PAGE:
Employment Location and Associated Commuting Patterns for Individuals in Disadvantaged Rural Areas in Northern Ireland
AbstractMoss J. E., Jack C. G. and Wallace M. T. (2004) Employment location and associated commuting patterns for individuals in disadvantaged rural areas in Northern Ireland, Reg. Studies 38, 121-136. This paper investigates the employment commuting patterns of individuals living in disadvantaged rural areas of Northern Ireland. A survey of rural households is conducted and the data used to map the commuting patterns of individuals in employment. The analysis identifies key explanatory variables relating to observed commuting distances. These variables highlight particular constraints on employment locational choices available to rural households. The results identify a distinct interaction between rural and urban given the concentration of employment in regional and/or larger urban centres. For females, local employment tends to focus on the nearest regional town, with a heavy reliance upon public sector jobs, particularly in the areas of education and health. Male employment is concentrated in declining traditional industries and rural males travel lengthy distances to work. Mobility is undoubtedly a crucial aspect of accessing and retaining employment for working rural dwellers. From a rural development policy perspective, measures designed to enhance the mobility of rural dwellers are therefore a priority.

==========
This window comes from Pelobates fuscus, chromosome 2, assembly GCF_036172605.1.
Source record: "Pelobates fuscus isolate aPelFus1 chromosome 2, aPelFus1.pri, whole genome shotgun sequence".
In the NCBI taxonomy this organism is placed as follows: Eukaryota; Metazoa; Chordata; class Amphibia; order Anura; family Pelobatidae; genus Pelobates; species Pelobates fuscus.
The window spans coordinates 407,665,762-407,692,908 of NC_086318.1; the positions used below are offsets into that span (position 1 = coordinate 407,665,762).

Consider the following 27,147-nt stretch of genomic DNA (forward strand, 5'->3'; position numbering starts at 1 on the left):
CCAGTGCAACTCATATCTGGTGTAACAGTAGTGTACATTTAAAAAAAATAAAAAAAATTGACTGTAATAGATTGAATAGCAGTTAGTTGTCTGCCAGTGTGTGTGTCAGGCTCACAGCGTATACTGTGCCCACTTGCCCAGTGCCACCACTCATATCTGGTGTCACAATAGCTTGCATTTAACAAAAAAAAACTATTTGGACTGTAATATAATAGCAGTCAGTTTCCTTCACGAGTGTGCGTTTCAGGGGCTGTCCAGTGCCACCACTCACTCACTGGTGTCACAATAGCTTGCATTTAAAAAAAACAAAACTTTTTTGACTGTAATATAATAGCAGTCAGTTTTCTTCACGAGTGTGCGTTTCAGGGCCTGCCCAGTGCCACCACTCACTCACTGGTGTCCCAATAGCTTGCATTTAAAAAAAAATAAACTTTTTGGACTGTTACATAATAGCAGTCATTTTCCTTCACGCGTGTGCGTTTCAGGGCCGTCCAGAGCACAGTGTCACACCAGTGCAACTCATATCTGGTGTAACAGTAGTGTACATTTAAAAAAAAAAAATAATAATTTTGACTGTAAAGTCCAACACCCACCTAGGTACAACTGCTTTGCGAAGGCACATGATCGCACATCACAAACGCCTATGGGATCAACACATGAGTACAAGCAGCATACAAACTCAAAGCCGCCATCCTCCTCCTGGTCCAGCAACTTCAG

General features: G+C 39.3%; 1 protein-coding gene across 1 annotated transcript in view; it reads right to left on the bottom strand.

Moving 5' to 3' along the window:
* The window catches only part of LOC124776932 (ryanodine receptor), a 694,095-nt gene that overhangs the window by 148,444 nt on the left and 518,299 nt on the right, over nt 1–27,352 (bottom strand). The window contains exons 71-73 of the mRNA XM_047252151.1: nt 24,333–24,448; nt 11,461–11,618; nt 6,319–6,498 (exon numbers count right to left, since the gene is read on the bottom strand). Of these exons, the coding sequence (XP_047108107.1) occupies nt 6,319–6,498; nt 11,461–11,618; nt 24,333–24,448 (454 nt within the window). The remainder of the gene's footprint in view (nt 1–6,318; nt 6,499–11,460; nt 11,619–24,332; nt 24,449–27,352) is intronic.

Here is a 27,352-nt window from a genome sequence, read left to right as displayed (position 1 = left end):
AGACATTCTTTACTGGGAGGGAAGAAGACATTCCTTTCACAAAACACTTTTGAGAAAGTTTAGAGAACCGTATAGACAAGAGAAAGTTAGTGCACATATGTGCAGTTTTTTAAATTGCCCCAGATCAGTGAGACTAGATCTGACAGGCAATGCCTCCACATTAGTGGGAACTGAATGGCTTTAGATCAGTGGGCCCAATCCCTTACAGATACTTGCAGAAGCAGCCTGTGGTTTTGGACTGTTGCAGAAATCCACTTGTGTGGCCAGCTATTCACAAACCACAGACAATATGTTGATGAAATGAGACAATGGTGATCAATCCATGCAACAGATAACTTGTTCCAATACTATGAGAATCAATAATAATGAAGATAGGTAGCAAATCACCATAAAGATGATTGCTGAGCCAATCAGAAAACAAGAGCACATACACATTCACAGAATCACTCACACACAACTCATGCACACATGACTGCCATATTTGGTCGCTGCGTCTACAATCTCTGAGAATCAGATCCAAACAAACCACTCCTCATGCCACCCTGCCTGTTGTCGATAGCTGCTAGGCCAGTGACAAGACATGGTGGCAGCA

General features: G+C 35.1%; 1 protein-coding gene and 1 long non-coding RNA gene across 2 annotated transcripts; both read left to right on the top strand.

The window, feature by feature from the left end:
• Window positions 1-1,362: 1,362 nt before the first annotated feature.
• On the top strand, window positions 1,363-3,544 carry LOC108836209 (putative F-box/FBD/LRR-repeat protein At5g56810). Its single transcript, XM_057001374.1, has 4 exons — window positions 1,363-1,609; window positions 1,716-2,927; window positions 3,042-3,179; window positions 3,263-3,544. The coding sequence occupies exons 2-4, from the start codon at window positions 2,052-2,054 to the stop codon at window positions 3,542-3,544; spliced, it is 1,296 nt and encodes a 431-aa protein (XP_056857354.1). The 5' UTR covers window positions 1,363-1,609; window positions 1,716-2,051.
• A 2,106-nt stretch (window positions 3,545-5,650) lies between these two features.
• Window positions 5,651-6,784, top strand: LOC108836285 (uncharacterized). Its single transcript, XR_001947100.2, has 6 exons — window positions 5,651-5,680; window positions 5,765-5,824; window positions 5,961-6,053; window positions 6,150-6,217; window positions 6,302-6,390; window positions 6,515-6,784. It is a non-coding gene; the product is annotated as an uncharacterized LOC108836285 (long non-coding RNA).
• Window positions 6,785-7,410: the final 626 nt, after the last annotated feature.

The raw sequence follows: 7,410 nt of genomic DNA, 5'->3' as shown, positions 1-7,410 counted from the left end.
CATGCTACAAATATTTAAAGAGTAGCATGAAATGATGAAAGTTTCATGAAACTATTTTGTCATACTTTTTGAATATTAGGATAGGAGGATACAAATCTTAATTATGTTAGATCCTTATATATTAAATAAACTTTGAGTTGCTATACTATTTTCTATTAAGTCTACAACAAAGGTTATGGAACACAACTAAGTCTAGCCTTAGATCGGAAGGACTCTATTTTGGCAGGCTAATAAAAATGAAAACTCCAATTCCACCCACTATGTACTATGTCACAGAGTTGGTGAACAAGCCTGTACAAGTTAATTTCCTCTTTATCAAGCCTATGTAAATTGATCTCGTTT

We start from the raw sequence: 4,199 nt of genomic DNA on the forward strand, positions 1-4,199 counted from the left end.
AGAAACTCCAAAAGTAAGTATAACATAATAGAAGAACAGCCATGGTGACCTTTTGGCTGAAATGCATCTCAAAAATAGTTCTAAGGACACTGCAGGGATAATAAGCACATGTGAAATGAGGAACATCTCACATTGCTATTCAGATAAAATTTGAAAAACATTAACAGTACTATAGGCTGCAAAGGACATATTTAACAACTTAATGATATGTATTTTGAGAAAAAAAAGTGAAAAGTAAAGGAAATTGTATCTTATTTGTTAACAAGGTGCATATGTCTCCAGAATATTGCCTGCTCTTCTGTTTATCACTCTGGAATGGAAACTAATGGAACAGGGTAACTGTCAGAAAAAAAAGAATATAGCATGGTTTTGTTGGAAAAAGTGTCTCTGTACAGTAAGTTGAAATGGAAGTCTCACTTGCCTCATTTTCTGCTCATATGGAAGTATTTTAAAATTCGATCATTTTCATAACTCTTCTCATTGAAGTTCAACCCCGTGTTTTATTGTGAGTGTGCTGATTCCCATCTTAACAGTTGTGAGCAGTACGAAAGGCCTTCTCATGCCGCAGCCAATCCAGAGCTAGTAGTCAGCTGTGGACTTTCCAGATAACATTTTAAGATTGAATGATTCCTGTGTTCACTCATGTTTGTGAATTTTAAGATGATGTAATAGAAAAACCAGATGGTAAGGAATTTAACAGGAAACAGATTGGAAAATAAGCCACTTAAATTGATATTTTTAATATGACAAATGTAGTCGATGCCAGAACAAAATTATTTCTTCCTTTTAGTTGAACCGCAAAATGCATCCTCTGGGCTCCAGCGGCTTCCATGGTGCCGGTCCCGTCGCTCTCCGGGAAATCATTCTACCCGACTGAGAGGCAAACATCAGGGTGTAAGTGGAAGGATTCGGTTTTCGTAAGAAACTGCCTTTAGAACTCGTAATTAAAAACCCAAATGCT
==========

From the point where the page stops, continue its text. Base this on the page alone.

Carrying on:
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Bibliographic InfoArticle provided by Taylor & Francis Journals in its journal Regional Studies.
Volume (Year): 38 (2004)
Issue (Month): 2 ()
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